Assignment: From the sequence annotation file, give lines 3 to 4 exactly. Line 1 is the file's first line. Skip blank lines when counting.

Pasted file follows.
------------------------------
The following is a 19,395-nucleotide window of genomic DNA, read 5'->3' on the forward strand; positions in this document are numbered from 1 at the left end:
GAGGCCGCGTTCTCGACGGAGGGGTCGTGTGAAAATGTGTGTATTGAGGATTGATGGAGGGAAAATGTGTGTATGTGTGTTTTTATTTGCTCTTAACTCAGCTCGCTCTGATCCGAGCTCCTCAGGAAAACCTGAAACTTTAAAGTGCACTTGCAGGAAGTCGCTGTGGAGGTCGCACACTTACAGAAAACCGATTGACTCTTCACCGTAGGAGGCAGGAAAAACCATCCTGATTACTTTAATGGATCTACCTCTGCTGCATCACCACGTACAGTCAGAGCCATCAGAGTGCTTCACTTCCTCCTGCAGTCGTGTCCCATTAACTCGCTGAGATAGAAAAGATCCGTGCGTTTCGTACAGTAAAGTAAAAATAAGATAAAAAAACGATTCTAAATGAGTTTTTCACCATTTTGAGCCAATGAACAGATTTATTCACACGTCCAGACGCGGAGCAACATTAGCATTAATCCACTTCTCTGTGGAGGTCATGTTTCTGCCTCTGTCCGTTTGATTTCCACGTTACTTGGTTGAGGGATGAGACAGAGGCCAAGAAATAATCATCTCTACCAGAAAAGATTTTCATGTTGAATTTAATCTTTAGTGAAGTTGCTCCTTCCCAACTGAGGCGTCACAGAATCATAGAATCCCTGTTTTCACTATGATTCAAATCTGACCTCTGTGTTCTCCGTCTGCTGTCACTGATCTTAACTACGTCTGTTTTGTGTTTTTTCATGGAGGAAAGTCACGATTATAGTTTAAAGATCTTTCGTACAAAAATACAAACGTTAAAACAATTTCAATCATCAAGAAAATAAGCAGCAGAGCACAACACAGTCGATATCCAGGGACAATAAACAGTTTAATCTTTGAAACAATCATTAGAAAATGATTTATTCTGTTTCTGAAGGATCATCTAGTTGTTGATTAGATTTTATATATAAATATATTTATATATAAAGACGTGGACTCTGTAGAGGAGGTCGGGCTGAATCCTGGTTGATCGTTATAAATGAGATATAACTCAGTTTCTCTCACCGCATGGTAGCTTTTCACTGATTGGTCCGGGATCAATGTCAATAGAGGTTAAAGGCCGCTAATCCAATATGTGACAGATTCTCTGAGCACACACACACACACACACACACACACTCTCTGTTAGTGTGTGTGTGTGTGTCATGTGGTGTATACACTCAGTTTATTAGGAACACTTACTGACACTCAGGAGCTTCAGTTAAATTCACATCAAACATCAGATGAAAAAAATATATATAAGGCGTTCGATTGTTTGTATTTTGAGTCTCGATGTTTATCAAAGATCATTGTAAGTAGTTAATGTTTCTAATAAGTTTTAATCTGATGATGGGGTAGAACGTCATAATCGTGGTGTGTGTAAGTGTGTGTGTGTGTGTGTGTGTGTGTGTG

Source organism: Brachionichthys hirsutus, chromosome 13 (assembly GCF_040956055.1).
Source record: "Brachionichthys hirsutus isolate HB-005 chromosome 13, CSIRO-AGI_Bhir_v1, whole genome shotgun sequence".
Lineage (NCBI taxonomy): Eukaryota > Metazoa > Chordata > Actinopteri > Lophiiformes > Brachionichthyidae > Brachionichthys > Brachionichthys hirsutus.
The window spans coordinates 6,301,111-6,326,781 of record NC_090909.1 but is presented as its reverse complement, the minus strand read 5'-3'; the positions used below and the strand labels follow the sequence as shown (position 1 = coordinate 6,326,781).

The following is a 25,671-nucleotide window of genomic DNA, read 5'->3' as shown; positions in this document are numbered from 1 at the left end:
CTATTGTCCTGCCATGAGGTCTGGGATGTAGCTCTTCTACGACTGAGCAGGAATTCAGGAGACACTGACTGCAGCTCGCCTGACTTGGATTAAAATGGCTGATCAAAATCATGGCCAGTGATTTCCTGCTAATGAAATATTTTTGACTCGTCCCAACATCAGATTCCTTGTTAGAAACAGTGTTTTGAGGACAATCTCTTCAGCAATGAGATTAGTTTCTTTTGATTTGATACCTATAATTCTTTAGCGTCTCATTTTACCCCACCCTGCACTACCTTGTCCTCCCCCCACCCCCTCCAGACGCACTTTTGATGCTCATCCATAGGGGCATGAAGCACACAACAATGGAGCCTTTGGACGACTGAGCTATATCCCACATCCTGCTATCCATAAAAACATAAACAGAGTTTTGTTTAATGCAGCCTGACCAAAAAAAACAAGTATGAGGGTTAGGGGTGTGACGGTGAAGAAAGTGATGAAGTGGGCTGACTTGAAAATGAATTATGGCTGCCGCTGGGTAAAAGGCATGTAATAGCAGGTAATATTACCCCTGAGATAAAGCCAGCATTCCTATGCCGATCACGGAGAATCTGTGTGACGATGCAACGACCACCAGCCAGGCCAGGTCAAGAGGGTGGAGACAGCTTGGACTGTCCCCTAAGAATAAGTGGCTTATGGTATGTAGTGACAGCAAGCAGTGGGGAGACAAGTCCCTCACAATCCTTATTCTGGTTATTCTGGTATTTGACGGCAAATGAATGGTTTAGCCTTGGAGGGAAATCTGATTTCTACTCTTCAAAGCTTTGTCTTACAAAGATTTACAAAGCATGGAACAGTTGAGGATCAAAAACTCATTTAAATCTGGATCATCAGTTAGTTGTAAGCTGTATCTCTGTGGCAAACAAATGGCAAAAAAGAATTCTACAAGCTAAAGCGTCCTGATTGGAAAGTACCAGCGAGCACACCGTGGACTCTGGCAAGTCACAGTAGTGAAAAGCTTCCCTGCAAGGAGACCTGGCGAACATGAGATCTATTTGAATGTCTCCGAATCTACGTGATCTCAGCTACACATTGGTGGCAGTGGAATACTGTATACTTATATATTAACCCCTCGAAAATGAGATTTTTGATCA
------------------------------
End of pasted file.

Source organism: Brachionichthys hirsutus, chromosome 13 (assembly GCF_040956055.1).
Source record: "Brachionichthys hirsutus isolate HB-005 chromosome 13, CSIRO-AGI_Bhir_v1, whole genome shotgun sequence".